Way back when I was a kid, Peanuts were part of the cadence of the major holidays. Halloween coming up? Get ready for “It’s The Great Pumpkin”. Thanksgiving had “A Charlie Brown Thanksgiving” and, a few weeks later, we had “A Charlie Brown Christmas”. (These were also the only times you ever saw commercials for Dolly Madison as well. Saturday morning was owned by cereal and Hostess but you could be excused for forgetting about the very existence of Dolly Madison until, oh yeah, they’re the ones bringing us these Charlie Brown specials.)
I don’t know that I ever saw them in stores. Sure, I’d see Hostess. I’d see Little Debbie. “Where are the Dolly Madison snack cakes?” Seems like a misallocation of ad dollars, if you ask me. At the very least, send a case or two to Meijer or something the week of the show.
Anyway, having had opportunity to revisit the strips recently, I was struck by how they must have captured a zeitgeist of a particular time perfectly. Back when there wasn’t really a whole lot of content explicitly created for children and so something that children could experience themselves as something *FOR THEM* must have provided a great deal of a boost to the strips themselves. I mean, Krazy Kat was pretty much *NOT* for kids, and Pogo was absolutely brilliant but used childish imagery to tell a very adult story. Peanuts (after the first couple of existential years, anyway) was something like that but with training wheels. Kids could enjoy it just as much as the grownups and have conversations about the various dynamics that existed in the “gang”. Charlie Brown and Sally, Lucy and Linus, Peppermint Patty and Marcia, Franklin, Schroeder, Pig Pen, and, of course, Snoopy. Little comic strips that weren’t particularly funny, necessarily, but were accessible to children and became part of the daily ritual of reading the paper: Check out the headlines, check out the box scores, open to the funnies. *NOW* you can start reading articles.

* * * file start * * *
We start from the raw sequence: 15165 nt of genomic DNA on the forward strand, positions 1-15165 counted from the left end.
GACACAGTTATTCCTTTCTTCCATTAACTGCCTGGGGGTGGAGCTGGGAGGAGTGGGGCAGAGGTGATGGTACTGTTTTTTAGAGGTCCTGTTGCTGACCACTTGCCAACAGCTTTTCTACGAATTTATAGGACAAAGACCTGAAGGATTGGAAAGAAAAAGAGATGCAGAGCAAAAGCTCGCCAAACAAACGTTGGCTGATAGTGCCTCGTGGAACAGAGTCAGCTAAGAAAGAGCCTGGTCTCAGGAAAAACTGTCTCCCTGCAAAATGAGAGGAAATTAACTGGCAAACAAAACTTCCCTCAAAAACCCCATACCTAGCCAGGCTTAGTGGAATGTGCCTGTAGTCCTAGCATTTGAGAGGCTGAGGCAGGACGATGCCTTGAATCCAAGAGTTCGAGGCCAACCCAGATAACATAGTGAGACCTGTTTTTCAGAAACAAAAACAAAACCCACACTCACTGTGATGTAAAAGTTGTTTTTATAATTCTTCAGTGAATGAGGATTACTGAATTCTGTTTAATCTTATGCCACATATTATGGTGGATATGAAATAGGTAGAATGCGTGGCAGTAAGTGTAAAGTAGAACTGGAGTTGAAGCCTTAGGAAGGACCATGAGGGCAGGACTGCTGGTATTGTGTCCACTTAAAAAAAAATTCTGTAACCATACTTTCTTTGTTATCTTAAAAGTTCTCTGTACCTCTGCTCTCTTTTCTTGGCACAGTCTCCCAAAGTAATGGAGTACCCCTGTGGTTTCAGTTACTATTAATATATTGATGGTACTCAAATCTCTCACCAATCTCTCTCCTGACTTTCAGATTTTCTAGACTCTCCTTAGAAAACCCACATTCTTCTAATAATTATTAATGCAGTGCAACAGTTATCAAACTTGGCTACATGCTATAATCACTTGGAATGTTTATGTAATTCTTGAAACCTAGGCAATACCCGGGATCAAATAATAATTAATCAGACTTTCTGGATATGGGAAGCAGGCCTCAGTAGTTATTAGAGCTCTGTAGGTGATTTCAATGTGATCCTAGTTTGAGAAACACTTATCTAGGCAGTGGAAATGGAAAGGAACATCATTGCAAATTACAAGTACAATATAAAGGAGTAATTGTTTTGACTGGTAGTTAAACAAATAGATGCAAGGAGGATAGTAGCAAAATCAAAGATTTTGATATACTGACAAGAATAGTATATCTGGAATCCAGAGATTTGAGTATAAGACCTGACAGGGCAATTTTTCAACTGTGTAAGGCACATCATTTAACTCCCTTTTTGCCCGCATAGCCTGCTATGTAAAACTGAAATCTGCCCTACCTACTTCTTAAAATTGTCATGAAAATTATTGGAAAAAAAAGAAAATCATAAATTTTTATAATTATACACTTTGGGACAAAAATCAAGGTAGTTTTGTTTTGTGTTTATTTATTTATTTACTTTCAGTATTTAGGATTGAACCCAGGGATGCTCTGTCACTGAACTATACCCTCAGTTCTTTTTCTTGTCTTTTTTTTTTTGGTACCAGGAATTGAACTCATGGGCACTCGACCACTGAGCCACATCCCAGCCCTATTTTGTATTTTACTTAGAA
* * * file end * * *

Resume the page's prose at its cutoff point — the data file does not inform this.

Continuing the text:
The strips themselves didn’t really have jokes, per se. More situations that were zany. A children’s baseball team that gets interrupted by theological discussions. A bird that uses his canine best friend’s doghouse for the weekly bridge game. Linus being a Zen Master who sucks his thumb and still carries a security blanket around.
Man, when I was a kid, I *DEVOURED* these things. Looking at them now, I’m more struck by how they are cute and sometimes clever and certainly the inspiration for thousands of comic strip writers… but not particularly funny.
So now I’m wondering whether the movie will go for a modern take on the Peanuts Universe and go for funny or if it will try to capture the feel of the strip by providing an understated wry affection for the universe that children live in.
And, of course, if they’re going to mess everything up.
So… what are you reading and/or watching?